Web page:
The life like mural painted on the exterior of Who Shot The Barista has been the buzz of Instagram posters from around the world. The masterpiece is the work of Jacqueline Hill. While this bold artist is not a West End local, the creative hub is home to many of her recent Trompe Líoeil optical illusions. “It has everything,” Hill says of 4101. “It’s a wonderful place to work.” One only needs to head out for coffee to find one of Jacqueline’s magical doorways to places far away.
Being an artist was not always Hill’s plan. “When I was a little kid, I wanted to be an astronaut. I know that’s a bit mad!” she said. This gravitation toward space led her to mathematics and science and after university she fell into computer science working in the oil and mining industries. Over many years in this career, Hill knew something was not right. “I felt like I wasn’t doing what I was supposed to be doing on this planet. I had this idea that I wanted to leave the world a better place than I found it.” After long weeks of writing computer software, Hill spent her weekends creating. “I was creating all these mad things. It was like balancing out the left brain and the right brain.”
When Hill saw a competition to paint a signal box in Brisbane, it was the perfect opportunity for her to test her new hobby. “I got a pile of paints out and went and painted a signal box in public,” she said. “That was baptism by fire.” But it worked. Not only did Hill win the Traffic Stoppers award, she had many people wanting her work. “It was like this big door just went BANG, open,” she said. “And the next thing I knew I wasn’t sitting…writing computer software. I was up a ladder, wearing a pair of overalls…painting on a wall. And people were paying me to do it. I just thought, ‘Look at where you are girl, can you believe this.’ People are paying me to paint on a wall. It’s like every little girl’s childhood dreams.”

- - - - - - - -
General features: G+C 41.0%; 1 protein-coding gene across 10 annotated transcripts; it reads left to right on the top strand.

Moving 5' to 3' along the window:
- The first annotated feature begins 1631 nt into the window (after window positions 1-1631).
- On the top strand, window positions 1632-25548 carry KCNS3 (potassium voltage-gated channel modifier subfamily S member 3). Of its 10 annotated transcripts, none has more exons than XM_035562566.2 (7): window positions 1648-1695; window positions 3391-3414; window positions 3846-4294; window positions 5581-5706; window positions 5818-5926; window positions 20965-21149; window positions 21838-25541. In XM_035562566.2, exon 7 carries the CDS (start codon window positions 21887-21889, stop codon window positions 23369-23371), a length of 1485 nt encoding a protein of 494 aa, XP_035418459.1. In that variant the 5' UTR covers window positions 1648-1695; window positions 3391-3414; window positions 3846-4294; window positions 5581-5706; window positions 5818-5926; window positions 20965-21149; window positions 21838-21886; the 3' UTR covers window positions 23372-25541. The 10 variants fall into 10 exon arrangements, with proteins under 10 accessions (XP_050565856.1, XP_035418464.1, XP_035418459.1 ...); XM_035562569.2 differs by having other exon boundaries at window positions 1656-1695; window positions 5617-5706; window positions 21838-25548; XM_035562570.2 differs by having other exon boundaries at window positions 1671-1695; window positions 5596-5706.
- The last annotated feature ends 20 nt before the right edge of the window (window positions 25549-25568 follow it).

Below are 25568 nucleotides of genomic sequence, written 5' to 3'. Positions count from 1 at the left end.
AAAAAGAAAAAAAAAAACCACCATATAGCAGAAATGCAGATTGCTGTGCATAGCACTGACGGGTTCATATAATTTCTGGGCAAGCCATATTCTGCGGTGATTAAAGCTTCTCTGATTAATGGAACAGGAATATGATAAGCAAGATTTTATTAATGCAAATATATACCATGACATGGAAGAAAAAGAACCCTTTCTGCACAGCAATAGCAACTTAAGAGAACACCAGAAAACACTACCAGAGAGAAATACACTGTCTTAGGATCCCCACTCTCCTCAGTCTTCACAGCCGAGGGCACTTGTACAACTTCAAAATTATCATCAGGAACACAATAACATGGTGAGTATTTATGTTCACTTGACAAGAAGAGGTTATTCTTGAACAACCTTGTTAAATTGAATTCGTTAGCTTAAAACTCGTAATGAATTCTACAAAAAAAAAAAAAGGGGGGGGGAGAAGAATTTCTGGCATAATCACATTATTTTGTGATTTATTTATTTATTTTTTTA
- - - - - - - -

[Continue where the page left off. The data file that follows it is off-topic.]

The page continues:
To create the accuracy which the Trompe Líoeil style demands, Hill has found herself doing mathematical calculations. “It sort of crosses over my maths and science background with art which is just hilariously good fun. I love the challenge; it makes me stretch and do something different.” Drawing inspiration from the world around her, Hill now works in a dream space she feels so blessed to have found. “Life’s a bit of a smorgasbord. And there are lots of lovely fun things to do. We’ve only got a short life so make the most of it.”
Hill has created a three dimensional world of realistic imagery, using paint and a brush to craft a realm that she shares with others.
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